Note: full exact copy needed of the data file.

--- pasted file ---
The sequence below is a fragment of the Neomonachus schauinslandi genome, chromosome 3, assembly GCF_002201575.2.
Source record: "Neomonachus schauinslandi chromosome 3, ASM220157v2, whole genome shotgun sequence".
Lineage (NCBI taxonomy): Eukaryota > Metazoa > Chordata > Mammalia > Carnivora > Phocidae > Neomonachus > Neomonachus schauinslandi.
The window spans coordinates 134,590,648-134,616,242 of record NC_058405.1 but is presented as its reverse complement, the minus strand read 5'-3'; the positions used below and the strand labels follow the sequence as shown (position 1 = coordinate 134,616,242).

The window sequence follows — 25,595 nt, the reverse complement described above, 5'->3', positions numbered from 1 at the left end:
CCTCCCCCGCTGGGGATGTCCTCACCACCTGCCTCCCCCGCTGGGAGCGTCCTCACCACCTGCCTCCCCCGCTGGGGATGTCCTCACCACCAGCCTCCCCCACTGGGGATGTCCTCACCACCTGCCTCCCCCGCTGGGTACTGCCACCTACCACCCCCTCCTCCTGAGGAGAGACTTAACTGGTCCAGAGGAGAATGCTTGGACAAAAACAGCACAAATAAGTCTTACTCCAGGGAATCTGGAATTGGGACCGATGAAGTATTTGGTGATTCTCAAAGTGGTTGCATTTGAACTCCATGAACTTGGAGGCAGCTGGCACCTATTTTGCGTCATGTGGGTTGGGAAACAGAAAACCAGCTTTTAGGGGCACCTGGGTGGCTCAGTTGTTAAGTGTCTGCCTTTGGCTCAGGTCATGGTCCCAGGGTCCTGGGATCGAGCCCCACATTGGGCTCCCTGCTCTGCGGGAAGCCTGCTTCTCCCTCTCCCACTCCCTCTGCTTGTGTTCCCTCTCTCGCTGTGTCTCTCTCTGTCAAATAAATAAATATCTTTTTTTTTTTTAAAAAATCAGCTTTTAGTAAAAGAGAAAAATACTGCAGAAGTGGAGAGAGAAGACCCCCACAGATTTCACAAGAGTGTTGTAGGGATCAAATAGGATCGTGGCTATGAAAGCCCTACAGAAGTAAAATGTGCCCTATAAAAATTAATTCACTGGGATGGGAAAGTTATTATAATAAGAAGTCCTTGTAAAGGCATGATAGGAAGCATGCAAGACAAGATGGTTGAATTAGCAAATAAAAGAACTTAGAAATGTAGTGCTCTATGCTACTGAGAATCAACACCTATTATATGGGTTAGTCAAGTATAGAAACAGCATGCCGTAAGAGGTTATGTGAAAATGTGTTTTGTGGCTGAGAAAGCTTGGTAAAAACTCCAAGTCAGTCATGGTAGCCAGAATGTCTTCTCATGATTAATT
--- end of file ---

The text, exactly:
The sequence below is a fragment of the Neomonachus schauinslandi genome, chromosome 3, assembly GCF_002201575.2.
Source record: "Neomonachus schauinslandi chromosome 3, ASM220157v2, whole genome shotgun sequence".
Lineage (NCBI taxonomy): Eukaryota > Metazoa > Chordata > Mammalia > Carnivora > Phocidae > Neomonachus > Neomonachus schauinslandi.
The window spans coordinates 134,590,648-134,616,242 of record NC_058405.1 but is presented as its reverse complement, the minus strand read 5'-3'; the positions used below and the strand labels follow the sequence as shown (position 1 = coordinate 134,616,242).

The window sequence follows — 25,595 nt, the reverse complement described above, 5'->3', positions numbered from 1 at the left end:
CCTCCCCCGCTGGGGATGTCCTCACCACCTGCCTCCCCCGCTGGGAGCGTCCTCACCACCTGCCTCCCCCGCTGGGGATGTCCTCACCACCAGCCTCCCCCACTGGGGATGTCCTCACCACCTGCCTCCCCCGCTGGGTACTGCCACCTACCACCCCCTCCTCCTGAGGAGAGACTTAACTGGTCCAGAGGAGAATGCTTGGACAAAAACAGCACAAATAAGTCTTACTCCAGGGAATCTGGAATTGGGACCGATGAAGTATTTGGTGATTCTCAAAGTGGTTGCATTTGAACTCCATGAACTTGGAGGCAGCTGGCACCTATTTTGCGTCATGTGGGTTGGGAAACAGAAAACCAGCTTTTAGGGGCACCTGGGTGGCTCAGTTGTTAAGTGTCTGCCTTTGGCTCAGGTCATGGTCCCAGGGTCCTGGGATCGAGCCCCACATTGGGCTCCCTGCTCTGCGGGAAGCCTGCTTCTCCCTCTCCCACTCCCTCTGCTTGTGTTCCCTCTCTCGCTGTGTCTCTCTCTGTCAAATAAATAAATATCTTTTTTTTTTTTAAAAAATCAGCTTTTAGTAAAAGAGAAAAATACTGCAGAAGTGGAGAGAGAAGACCCCCACAGATTTCACAAGAGTGTTGTAGGGATCAAATAGGATCGTGGCTATGAAAGCCCTACAGAAGTAAAATGTGCCCTATAAAAATTAATTCACTGGGATGGGAAAGTTATTATAATAAGAAGTCCTTGTAAAGGCATGATAGGAAGCATGCAAGACAAGATGGTTGAATTAGCAAATAAAAGAACTTAGAAATGTAGTGCTCTATGCTACTGAGAATCAACACCTATTATATGGGTTAGTCAAGTATAGAAACAGCATGCCGTAAGAGGTTATGTGAAAATGTGTTTTGTGGCTGAGAAAGCTTGGTAAAAACTCCAAGTCAGTCATGGTAGCCAGAATGTCTTCTCATGATTAATT